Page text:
Recent IoT threats and lessons learned
The most obvious IoT-security threats are illustrated by several recent IoT attacks. Each attack occurs in a well-understood context such as commissioning a gateway to a service, adding users and devices, or device operation. Each stage has well-documented mitigations against the threats. Attackers nonetheless exploit simple and well-documented flaws in poor products.
Figure 1: IoT Device Lifecycle (Source: Greenwave)
#1 Mirai-based IoT Botnets
Recent large-scale “IoT botnet” attacks exploit well-documented problems like commissioning using a well-known password. From this poor, well-document flaw, Mirai malware infected HD video cameras and players. It used “UPnP Firewall Traversal” in home routers to get outside-in access. A botnet can easily recruit a device that runs with a well-known password and automatically opens the home firewall. Last fall, these botnets directed HD video streams from their “owned” devices against the websites of Krebs on Security, Dyn, and others, effectively denying access to them for extended periods of time in a large-scale distributed denial of service (DDoS) attack.
This Mirai botnet exploited commissioning flaws in retail video devices; another exploited an operations-management flaw in 900,000 European service-provider gateways that were successfully attacked through their management service. Once again, a well-known password is the problem and “secure commissioning” is the cure that protects the device with a properly-constructed, secret password or other strong authenticator to device login. This is widely practiced by all but a few vendors that instead dump poorly-designed products onto the Internet market.
#2 Adding Users and User Privileges
The obvious lesson from the IoT botnet is that network products such as cameras and home routers must restrict access by outsiders. This is basic to IoT devices. But IoT services are more complex and have multiple user roles and privilege levels beyond the single “admin.” For example, all family members may be allowed to check the battery levels of devices such as door locks, but only Mom can change the door-lock code.
An IoT door lock is often on a specialized battery-powered network, and users connect to it through a gateway. IoT platforms such as Samsung SmartThings have gateways to specialized networks like Z-Wave and ZigBee - each with their own device interface and privileges. Uniting multiple interfaces into one is done by a “semantic gateway,” which is embedded in an IoT hub, residential gateway or other network device.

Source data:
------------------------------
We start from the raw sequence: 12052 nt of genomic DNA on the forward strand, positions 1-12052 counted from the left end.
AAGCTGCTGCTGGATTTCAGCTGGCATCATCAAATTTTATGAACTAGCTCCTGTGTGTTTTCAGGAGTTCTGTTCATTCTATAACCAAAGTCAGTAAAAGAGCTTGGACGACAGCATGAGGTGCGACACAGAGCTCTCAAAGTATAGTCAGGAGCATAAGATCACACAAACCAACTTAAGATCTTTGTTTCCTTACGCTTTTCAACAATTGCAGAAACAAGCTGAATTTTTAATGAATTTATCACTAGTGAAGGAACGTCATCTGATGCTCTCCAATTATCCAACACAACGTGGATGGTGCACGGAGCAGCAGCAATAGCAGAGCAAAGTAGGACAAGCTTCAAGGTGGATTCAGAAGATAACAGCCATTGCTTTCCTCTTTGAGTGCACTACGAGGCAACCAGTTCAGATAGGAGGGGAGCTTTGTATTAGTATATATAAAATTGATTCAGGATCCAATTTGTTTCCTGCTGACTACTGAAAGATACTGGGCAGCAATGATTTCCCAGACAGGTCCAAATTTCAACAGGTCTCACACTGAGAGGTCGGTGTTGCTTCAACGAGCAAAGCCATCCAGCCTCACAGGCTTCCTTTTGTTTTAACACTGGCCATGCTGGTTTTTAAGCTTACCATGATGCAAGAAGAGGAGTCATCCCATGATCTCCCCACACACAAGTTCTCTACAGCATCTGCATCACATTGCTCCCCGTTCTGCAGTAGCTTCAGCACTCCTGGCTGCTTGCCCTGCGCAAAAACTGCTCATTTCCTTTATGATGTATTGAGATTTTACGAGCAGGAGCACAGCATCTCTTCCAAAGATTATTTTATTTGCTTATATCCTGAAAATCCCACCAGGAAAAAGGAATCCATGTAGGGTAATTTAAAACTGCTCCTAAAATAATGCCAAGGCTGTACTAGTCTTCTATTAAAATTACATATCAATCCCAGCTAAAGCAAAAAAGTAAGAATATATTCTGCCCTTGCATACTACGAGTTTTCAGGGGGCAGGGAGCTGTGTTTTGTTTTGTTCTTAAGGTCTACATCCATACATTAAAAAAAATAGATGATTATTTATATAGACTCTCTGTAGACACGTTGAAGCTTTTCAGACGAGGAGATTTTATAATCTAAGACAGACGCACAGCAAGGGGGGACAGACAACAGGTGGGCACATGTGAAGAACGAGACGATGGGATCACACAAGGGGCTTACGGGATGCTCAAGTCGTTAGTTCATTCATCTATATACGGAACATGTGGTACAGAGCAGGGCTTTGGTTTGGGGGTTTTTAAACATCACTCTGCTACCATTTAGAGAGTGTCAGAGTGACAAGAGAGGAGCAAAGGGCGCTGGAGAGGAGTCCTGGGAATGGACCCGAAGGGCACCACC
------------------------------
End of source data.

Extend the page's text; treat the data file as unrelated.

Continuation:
Figure 2: Semantic Interoperability between IoT Products (Source: Greenwave)
In the figure above, a door lock has a single privilege level: “admin” has full access to change the door-lock code, check the battery and read a log of when the door was opened or code changed. But the IoT app on the user’s smartphone has a richer interface with more users, roles and privileges: The user interface to the “Semantic Gateway” has one privilege level to change the code (high privilege) and another to check the battery (low). Users and privileges are mapped to the IoT device interface, which is more primitive. Thus, there is a risk of “privilege escalation” if a bug allows a user with rights to read the battery to change the code.
Security researchers demonstrated privilege escalation in one commercial IoT platform in a lab using a specially-crafted - but otherwise ordinary - Android app. This is a big threat: semantic gateways are big in IoT; often there’s no single fix to “privilege escalation” whether it’s a bug in the design, in a standard or single implementation. Regardless, vulnerability analysis is needed to catch the problems before they are released; training and secure development processes are needed to catch the problems before they are introduced into software or hardware.